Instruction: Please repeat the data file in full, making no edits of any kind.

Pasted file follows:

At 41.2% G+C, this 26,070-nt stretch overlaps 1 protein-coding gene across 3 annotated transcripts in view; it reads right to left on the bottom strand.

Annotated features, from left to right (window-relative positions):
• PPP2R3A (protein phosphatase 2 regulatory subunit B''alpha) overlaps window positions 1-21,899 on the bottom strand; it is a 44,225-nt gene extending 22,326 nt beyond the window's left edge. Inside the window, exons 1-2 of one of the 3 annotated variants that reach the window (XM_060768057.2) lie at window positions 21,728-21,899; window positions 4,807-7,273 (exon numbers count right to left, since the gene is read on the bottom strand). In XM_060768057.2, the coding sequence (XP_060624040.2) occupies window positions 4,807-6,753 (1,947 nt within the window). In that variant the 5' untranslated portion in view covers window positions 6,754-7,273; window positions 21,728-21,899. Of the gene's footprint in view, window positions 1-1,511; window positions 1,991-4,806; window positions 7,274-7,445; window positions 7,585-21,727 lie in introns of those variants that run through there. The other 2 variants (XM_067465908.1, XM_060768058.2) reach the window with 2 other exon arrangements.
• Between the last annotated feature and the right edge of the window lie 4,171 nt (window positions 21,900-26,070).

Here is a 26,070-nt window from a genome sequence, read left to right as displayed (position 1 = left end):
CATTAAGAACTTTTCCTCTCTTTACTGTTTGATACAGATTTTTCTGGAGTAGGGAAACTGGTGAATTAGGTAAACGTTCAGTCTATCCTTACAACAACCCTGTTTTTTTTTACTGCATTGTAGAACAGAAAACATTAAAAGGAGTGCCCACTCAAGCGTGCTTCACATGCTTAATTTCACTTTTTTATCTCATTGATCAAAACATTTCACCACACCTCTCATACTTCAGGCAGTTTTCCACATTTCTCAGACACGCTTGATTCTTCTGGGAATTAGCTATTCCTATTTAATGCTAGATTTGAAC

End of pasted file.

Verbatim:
At 41.2% G+C, this 26,070-nt stretch overlaps 1 protein-coding gene across 3 annotated transcripts in view; it reads right to left on the bottom strand.

Annotated features, from left to right (window-relative positions):
• PPP2R3A (protein phosphatase 2 regulatory subunit B''alpha) overlaps window positions 1-21,899 on the bottom strand; it is a 44,225-nt gene extending 22,326 nt beyond the window's left edge. Inside the window, exons 1-2 of one of the 3 annotated variants that reach the window (XM_060768057.2) lie at window positions 21,728-21,899; window positions 4,807-7,273 (exon numbers count right to left, since the gene is read on the bottom strand). In XM_060768057.2, the coding sequence (XP_060624040.2) occupies window positions 4,807-6,753 (1,947 nt within the window). In that variant the 5' untranslated portion in view covers window positions 6,754-7,273; window positions 21,728-21,899. Of the gene's footprint in view, window positions 1-1,511; window positions 1,991-4,806; window positions 7,274-7,445; window positions 7,585-21,727 lie in introns of those variants that run through there. The other 2 variants (XM_067465908.1, XM_060768058.2) reach the window with 2 other exon arrangements.
• Between the last annotated feature and the right edge of the window lie 4,171 nt (window positions 21,900-26,070).

Here is a 26,070-nt window from a genome sequence, read left to right as displayed (position 1 = left end):
CATTAAGAACTTTTCCTCTCTTTACTGTTTGATACAGATTTTTCTGGAGTAGGGAAACTGGTGAATTAGGTAAACGTTCAGTCTATCCTTACAACAACCCTGTTTTTTTTTACTGCATTGTAGAACAGAAAACATTAAAAGGAGTGCCCACTCAAGCGTGCTTCACATGCTTAATTTCACTTTTTTATCTCATTGATCAAAACATTTCACCACACCTCTCATACTTCAGGCAGTTTTCCACATTTCTCAGACACGCTTGATTCTTCTGGGAATTAGCTATTCCTATTTAATGCTAGATTTGAAC